Prime Minister Boris Johnson has said the UK can expect to feel the effects of Europe’s third wave of Covid infections.
Various European countries, including France and Italy, are currently experiencing a surge in cases of coronavirus, with respective lockdowns put into place and rules being tightened across major cities.
‘Previous experience has taught us that when a wave hits our friends, it washes up on our shores as well’
The Prime Minister has said that based on past experience during the coronavirus pandemic, the UK can expect Europe’s third wave of Covid infections to “wash up on our shores.”
Speaking to broadcasters at BAE Systems in Lancashire on Monday (22 March), Mr Johnson said: “I’ve talked to our (European) friends repeatedly over the period – we’re all facing the same pandemic, we all have the same problems.
“If there is one thing that is worth stressing it’s that on the continent right now you can see sadly there is a third wave under way.
“People in this country should be under no illusions that previous experience has taught us that when a wave hits our friends, it washes up on our shores as well.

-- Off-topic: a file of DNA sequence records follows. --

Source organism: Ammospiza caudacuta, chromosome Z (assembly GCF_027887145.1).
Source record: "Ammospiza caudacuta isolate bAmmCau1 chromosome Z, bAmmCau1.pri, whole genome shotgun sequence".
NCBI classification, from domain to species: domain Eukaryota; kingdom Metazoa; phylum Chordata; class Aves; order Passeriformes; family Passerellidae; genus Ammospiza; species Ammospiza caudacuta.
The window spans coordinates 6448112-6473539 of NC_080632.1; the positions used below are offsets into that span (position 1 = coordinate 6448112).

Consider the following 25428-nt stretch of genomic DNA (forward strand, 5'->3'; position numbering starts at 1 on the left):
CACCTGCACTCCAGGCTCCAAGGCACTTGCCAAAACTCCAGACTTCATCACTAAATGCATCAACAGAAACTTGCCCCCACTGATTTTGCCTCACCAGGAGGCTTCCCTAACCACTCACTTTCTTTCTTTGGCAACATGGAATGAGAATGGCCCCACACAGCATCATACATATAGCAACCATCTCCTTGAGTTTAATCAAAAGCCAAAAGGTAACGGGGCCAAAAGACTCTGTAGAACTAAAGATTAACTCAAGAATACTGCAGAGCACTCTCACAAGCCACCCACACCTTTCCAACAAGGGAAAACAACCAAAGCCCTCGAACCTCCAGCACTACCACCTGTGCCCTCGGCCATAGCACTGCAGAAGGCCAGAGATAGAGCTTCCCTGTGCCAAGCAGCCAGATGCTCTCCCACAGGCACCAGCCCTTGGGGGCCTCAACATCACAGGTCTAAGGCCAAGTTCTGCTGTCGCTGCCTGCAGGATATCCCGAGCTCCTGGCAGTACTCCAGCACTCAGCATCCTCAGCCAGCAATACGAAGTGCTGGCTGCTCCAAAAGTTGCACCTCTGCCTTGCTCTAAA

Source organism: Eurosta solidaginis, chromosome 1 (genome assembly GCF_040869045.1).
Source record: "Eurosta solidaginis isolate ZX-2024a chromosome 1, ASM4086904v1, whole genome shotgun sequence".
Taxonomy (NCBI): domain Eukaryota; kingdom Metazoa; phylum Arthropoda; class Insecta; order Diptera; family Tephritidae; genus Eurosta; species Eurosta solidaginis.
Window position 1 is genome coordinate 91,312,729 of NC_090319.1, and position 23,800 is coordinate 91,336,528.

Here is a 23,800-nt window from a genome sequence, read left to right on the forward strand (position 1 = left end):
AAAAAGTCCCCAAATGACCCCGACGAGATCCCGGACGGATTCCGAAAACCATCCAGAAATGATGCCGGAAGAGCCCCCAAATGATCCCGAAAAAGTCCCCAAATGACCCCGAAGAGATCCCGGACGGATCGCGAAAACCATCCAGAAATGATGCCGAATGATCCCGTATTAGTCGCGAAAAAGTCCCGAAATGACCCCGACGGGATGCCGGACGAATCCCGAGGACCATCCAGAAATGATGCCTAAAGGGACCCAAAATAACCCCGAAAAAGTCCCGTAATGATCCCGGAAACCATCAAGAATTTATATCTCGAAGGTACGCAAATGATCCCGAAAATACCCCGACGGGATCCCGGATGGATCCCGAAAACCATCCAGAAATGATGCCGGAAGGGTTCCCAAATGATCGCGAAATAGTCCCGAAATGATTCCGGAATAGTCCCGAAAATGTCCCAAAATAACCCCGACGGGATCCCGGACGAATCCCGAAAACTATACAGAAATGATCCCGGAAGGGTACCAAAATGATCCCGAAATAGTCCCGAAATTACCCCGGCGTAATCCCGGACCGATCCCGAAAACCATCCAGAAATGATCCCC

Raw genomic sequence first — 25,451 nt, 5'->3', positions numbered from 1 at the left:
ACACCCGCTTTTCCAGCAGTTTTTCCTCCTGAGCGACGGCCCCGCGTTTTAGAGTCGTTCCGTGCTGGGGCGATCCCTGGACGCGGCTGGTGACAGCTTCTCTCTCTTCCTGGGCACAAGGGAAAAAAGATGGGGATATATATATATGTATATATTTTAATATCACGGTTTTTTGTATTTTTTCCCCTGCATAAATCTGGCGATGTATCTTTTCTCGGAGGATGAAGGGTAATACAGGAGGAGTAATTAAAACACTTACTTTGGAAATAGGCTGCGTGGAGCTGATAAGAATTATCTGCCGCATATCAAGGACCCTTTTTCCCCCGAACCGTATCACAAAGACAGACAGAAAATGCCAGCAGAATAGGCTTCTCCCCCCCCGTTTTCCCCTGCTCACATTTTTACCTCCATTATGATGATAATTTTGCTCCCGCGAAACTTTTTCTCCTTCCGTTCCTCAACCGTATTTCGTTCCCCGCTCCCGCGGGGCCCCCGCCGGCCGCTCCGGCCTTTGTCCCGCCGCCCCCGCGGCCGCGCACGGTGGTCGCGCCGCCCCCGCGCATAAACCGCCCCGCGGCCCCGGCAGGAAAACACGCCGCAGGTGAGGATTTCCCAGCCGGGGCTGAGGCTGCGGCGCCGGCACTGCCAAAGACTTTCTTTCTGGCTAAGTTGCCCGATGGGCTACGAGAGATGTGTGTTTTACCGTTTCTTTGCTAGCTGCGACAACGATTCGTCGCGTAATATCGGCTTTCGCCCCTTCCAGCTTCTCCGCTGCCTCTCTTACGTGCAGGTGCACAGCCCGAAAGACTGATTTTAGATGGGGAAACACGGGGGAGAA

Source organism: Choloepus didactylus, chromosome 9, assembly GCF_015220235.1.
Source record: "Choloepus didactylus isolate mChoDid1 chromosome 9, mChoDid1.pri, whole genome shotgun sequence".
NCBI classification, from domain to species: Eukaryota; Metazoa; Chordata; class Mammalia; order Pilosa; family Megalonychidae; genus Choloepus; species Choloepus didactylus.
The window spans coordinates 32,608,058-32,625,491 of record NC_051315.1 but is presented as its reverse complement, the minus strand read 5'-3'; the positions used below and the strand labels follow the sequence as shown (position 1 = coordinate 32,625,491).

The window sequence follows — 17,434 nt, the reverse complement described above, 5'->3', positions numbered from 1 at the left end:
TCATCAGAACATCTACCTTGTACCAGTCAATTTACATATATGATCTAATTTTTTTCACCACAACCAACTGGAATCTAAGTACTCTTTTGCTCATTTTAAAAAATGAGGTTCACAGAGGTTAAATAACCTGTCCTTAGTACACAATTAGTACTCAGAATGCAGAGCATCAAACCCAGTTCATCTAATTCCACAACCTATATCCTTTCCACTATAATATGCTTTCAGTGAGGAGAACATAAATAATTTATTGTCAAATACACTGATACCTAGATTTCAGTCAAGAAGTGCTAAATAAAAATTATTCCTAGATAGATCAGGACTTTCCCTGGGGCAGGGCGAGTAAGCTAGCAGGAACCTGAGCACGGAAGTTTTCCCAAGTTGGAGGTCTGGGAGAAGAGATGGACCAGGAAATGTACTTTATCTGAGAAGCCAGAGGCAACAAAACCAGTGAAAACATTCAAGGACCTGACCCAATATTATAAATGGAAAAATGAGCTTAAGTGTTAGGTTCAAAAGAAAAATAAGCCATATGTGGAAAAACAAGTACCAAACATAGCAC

“I expect that we will feel those effects in due course.”
However, the Prime Minister added: “That’s why we’re getting on with our vaccination programme as fast as we can but a vaccination campaign and developing vaccines, rolling them out – these are international projects and they require international co-operation.”
This comes as the Prime Minister is expected to speak to EU leaders this week regarding proposals to ban the export of Oxford/AstraZeneca vaccines to the UK.
EU leaders are set to meet on Thursday (25 March) in a virtual summit to discuss the matter, but the Prime Minister is expected to call his EU counterparts individually before the meeting.
European Commission president Ursula von der Leyen has said the EU has the power to “forbid” exports, adding: “That is the message to AstraZeneca.”
This comes as frustrations begin to grow in the EU due to it not getting the supplies it expected from the British-Swedish manufacturer.
European leaders have recently faced criticism regarding the slow pace of the vaccine rollout on the continent, with less than 12 per cent of the EU's population reported to have received the vaccine, compared with a nearly 40 per cent vaccination rate in the UK.